Fibonacci TDD Kata in Golang — from Zero to Hero in less than 5 minutes

A quick walk-through on implementing Fibonacci with Golang using TDD.

Feb 15 · 4 min read

The main assumption here is that you do have a GO environment working and you know something about TDD. If that is not the case, you may need to set-up your environment, read or watch videos about TDD.

I will be using the ginkgo test library. It has an easy setup, and allows for quite a small amount of test code required for each test case. At a later stage (beyond the scope of this post) it would also allow for switching gears and moving into BDD.

Let’s get ready!

1. Go get dependencies

There are 3 dependencies required for this post. Ginkgo, the testing framework. Table extension, which allows for a table-like approach, creating test cases based in entries of inputs vs expected outputs. And Gomega, a matcher library.

go get github.com/onsi/ginkgo/ginkgo
go get github.com/onsi/ginkgo/extensions/table
go get github.com/onsi/gomega/...

2. Boilerplating

Now we can use ginkgo to create our test suite and generate our first test file:

ginkgo bootstrap
ginkgo generate fibonacci

Open the test file. Add the import for the table extensions and the create the boilerplate code for the test:

Create a new file to contain our production code, and name itfibonacci.go. Its contents initially would look like this:

That’s it, you now should be ready to start writing some tests!

Red, Green, Refactor!

From this point the goal is to write a test, run it, get a red light and then write just enough production code to make it pass. Remembering that compilation errors are to be treated as test failures — at this point our code is not compiling as the Fib function does not exist. :)

Baby Steps

Keep it real simple. I mean, really. An useful approach to get into this mindset is to use the Transformation Priority Premise. This helps you stop trying to jump into conclusions or writing production code for which you don’t have tests.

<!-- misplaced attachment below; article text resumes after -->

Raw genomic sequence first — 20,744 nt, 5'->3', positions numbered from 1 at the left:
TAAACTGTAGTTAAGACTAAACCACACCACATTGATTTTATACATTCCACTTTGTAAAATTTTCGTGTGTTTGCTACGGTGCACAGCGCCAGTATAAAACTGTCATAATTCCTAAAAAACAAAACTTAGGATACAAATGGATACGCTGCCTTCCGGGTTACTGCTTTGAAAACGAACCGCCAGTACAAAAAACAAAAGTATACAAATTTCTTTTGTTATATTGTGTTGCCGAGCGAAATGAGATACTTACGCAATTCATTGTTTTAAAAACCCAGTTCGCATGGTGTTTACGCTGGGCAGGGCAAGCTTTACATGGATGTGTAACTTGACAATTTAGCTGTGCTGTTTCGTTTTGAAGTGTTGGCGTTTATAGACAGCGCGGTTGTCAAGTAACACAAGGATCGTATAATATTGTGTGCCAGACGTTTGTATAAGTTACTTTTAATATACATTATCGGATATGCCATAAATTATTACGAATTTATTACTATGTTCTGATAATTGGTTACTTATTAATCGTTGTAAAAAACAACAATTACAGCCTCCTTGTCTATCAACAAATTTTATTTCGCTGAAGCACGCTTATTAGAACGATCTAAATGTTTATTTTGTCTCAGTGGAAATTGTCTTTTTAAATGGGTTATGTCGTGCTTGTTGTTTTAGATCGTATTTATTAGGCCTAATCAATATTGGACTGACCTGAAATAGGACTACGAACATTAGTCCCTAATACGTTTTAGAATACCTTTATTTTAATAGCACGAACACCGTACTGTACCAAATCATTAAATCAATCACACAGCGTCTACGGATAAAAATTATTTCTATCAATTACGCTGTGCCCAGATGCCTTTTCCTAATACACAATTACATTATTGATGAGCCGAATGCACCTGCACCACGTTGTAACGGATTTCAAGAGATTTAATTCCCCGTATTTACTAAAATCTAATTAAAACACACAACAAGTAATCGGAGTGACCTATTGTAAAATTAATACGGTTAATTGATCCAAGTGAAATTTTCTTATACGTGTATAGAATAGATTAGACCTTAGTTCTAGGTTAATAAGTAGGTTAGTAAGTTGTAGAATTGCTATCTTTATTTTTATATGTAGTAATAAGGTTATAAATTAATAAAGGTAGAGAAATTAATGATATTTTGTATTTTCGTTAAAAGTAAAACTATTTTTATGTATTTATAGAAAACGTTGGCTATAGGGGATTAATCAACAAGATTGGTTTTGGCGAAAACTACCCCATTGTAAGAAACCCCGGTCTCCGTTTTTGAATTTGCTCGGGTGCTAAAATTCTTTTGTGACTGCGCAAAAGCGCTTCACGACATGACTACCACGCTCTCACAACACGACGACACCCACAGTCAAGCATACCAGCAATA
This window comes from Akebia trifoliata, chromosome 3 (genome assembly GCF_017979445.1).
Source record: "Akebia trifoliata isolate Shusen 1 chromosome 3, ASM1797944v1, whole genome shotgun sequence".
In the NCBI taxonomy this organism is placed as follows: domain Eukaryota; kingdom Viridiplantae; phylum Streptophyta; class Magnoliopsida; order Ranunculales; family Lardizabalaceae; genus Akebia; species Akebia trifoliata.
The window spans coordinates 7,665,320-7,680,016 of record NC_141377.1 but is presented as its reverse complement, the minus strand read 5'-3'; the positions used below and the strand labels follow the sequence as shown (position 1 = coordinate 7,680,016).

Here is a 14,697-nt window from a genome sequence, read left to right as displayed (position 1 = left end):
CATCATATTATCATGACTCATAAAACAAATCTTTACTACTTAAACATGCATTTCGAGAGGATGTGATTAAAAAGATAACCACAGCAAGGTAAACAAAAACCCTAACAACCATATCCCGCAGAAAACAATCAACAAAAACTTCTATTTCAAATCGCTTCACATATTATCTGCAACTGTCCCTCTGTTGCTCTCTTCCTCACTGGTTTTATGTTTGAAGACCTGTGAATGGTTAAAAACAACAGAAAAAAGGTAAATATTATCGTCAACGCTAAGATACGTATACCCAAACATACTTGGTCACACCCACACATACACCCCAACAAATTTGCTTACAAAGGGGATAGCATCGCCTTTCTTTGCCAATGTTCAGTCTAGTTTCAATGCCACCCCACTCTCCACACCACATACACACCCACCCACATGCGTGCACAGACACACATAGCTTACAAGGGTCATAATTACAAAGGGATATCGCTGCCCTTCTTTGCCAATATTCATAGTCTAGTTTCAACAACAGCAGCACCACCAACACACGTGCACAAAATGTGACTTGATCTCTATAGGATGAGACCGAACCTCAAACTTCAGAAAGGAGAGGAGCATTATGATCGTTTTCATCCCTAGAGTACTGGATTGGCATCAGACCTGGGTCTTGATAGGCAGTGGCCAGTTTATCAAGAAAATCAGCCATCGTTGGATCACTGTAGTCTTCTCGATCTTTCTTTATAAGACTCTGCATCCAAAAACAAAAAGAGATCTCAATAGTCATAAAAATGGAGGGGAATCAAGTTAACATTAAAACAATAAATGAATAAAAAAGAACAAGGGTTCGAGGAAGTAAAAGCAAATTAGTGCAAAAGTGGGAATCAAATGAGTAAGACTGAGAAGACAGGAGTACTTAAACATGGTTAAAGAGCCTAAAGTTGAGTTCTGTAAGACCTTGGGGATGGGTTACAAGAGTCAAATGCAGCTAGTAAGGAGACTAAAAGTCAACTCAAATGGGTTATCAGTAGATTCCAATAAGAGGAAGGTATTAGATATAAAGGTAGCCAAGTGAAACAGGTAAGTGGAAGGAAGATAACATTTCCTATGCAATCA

First Test

The first test case could be to ensure that Fibonacci of 0 is 0:

Entry("fib(0)", 0, 0),

This test case needs to be inside of DescribeTable. The entire test file at this point would look like this:

Running the tests (go test) would lead to a compilation error:

/fibonacci_test.go:16:20: fibonacci.Fib undefined (type fibonacci.Fibonacci has no field or method Fib)
FAIL github.com/pjbgf/golang-fibonacci [build failed]

To make it pass, we create a very simple Fib function in the production code:

func (f Fibonacci) Fib(steps int) (result int) {
return
}

Running the tests again we get a pass:

Running Suite: GolangFibonacci Suite
====================================
Random Seed: 1550219992
Will run 1 of 1 specs

Ran 1 of 1 Specs in 0.002 seconds
SUCCESS! -- 1 Passed | 0 Failed | 0 Pending | 0 Skipped
PASS
ok github.com/pjbgf/golang-fibonacci 0.022s

Switching Gears

Carrying on through baby steps through the different test cases, you will potentially arrive at this:

Entry("fib(0)", 0, 0),
Entry("fib(1)", 1, 1),
Entry("fib(2)", 2, 1),
Entry("fib(3)", 3, 2),
Entry("fib(4)", 4, 3),
Entry("fib(5)", 5, 5),

And a production code:

func (f Fibonacci) Fib(steps int) (result int) {
if steps == 1 || steps == 2 {
result = 1
} else if steps == 3 {
result = 2
} else if steps == 4 {
result = 3
} else if steps == 5{
result = 5
}
}

Around here, it will become clear that for cases beyond 2, result tends to be the sum of the last two steps. So, provided that all tests are currently passing, you could refactor the code above into:

func (f Fibonacci) Fib(steps int) (result int) {
if steps == 1 || steps == 2 {
result = 1
} else if steps == 3 {
result = f.Fib(2) + f.Fib(1)
} else if steps == 4 {
result = f.Fib(3) + f.Fib(2)
} else if steps == 5{
result = f.Fib(4) + f.Fib(3)
}
}

Running the tests again, all should pass. We can take our refactor further and make those recurrent calls to be based on the value of the parameter steps:

func (f Fibonacci) Fib(steps int) (result int) {
if steps == 1 || steps == 2 {
result = 1
} else if steps > 2 {
result = f.Fib(steps-1) + f.Fib(steps-2)
}
}

Remember, only implement new production code when you have a failing test for it. And only refactor when your tests are all passing.

At this point, all tests should still be passing. Any new test case you create should pass right away. So that’s it, Fibonacci in golang done!

Wrapping up…

The idea on this post was to show how to do TDD on golang for people who already do that practice in another languages. If you don’t, I recommend reading more on the subject. :)

I found ginkgo to be quite a useful testing framework, specially when you want to use a table-based approach or want to do BDD. If you know of a better testing framework, I am more than keen to hear about it.

Here’s a short (2m49s) run-through based on the approach above:

Paulo Gomes

Written by

Software craftsman on the eternal learning path towards (hopefully) mastery. Security enthusiast keen on SecDevOps. My opinions are my own.

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